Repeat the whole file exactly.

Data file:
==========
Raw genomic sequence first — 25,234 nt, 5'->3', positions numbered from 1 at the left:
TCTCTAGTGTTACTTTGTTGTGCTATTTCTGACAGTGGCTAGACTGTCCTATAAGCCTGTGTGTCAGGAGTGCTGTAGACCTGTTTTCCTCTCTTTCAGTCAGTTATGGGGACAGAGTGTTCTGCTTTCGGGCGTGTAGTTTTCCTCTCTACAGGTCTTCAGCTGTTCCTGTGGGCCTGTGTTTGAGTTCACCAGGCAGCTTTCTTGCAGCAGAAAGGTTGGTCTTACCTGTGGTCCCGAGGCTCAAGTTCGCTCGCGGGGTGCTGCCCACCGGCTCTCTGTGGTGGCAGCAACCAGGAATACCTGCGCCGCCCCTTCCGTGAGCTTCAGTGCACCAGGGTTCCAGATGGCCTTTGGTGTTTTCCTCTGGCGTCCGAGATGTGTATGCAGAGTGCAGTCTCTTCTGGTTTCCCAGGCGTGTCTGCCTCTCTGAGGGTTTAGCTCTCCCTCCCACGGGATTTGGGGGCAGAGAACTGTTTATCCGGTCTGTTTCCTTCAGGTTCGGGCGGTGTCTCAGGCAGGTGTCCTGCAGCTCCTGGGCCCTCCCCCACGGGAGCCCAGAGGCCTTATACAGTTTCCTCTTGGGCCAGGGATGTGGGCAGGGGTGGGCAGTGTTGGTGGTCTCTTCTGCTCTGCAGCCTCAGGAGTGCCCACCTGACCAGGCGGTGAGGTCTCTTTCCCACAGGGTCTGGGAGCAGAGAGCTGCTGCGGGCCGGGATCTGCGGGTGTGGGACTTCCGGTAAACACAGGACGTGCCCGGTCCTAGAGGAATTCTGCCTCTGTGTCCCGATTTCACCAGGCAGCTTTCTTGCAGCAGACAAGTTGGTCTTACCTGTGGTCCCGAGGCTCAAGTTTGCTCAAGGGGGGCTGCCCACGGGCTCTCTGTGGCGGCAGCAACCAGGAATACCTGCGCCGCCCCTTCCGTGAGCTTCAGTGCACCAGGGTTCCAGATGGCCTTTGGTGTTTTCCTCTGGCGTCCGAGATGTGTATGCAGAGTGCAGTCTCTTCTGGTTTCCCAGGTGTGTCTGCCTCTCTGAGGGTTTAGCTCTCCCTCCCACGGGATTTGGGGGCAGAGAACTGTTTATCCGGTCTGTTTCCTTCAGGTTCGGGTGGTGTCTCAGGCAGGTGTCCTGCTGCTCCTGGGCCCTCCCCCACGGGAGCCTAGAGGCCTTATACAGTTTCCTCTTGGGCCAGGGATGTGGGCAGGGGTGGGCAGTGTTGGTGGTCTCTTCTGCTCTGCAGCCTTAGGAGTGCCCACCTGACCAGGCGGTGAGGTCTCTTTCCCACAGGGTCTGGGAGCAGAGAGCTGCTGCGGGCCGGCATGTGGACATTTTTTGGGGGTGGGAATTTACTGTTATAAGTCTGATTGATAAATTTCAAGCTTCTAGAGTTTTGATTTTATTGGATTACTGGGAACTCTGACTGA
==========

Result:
Raw genomic sequence first — 25,234 nt, 5'->3', positions numbered from 1 at the left:
TCTCTAGTGTTACTTTGTTGTGCTATTTCTGACAGTGGCTAGACTGTCCTATAAGCCTGTGTGTCAGGAGTGCTGTAGACCTGTTTTCCTCTCTTTCAGTCAGTTATGGGGACAGAGTGTTCTGCTTTCGGGCGTGTAGTTTTCCTCTCTACAGGTCTTCAGCTGTTCCTGTGGGCCTGTGTTTGAGTTCACCAGGCAGCTTTCTTGCAGCAGAAAGGTTGGTCTTACCTGTGGTCCCGAGGCTCAAGTTCGCTCGCGGGGTGCTGCCCACCGGCTCTCTGTGGTGGCAGCAACCAGGAATACCTGCGCCGCCCCTTCCGTGAGCTTCAGTGCACCAGGGTTCCAGATGGCCTTTGGTGTTTTCCTCTGGCGTCCGAGATGTGTATGCAGAGTGCAGTCTCTTCTGGTTTCCCAGGCGTGTCTGCCTCTCTGAGGGTTTAGCTCTCCCTCCCACGGGATTTGGGGGCAGAGAACTGTTTATCCGGTCTGTTTCCTTCAGGTTCGGGCGGTGTCTCAGGCAGGTGTCCTGCAGCTCCTGGGCCCTCCCCCACGGGAGCCCAGAGGCCTTATACAGTTTCCTCTTGGGCCAGGGATGTGGGCAGGGGTGGGCAGTGTTGGTGGTCTCTTCTGCTCTGCAGCCTCAGGAGTGCCCACCTGACCAGGCGGTGAGGTCTCTTTCCCACAGGGTCTGGGAGCAGAGAGCTGCTGCGGGCCGGGATCTGCGGGTGTGGGACTTCCGGTAAACACAGGACGTGCCCGGTCCTAGAGGAATTCTGCCTCTGTGTCCCGATTTCACCAGGCAGCTTTCTTGCAGCAGACAAGTTGGTCTTACCTGTGGTCCCGAGGCTCAAGTTTGCTCAAGGGGGGCTGCCCACGGGCTCTCTGTGGCGGCAGCAACCAGGAATACCTGCGCCGCCCCTTCCGTGAGCTTCAGTGCACCAGGGTTCCAGATGGCCTTTGGTGTTTTCCTCTGGCGTCCGAGATGTGTATGCAGAGTGCAGTCTCTTCTGGTTTCCCAGGTGTGTCTGCCTCTCTGAGGGTTTAGCTCTCCCTCCCACGGGATTTGGGGGCAGAGAACTGTTTATCCGGTCTGTTTCCTTCAGGTTCGGGTGGTGTCTCAGGCAGGTGTCCTGCTGCTCCTGGGCCCTCCCCCACGGGAGCCTAGAGGCCTTATACAGTTTCCTCTTGGGCCAGGGATGTGGGCAGGGGTGGGCAGTGTTGGTGGTCTCTTCTGCTCTGCAGCCTTAGGAGTGCCCACCTGACCAGGCGGTGAGGTCTCTTTCCCACAGGGTCTGGGAGCAGAGAGCTGCTGCGGGCCGGCATGTGGACATTTTTTGGGGGTGGGAATTTACTGTTATAAGTCTGATTGATAAATTTCAAGCTTCTAGAGTTTTGATTTTATTGGATTACTGGGAACTCTGACTGA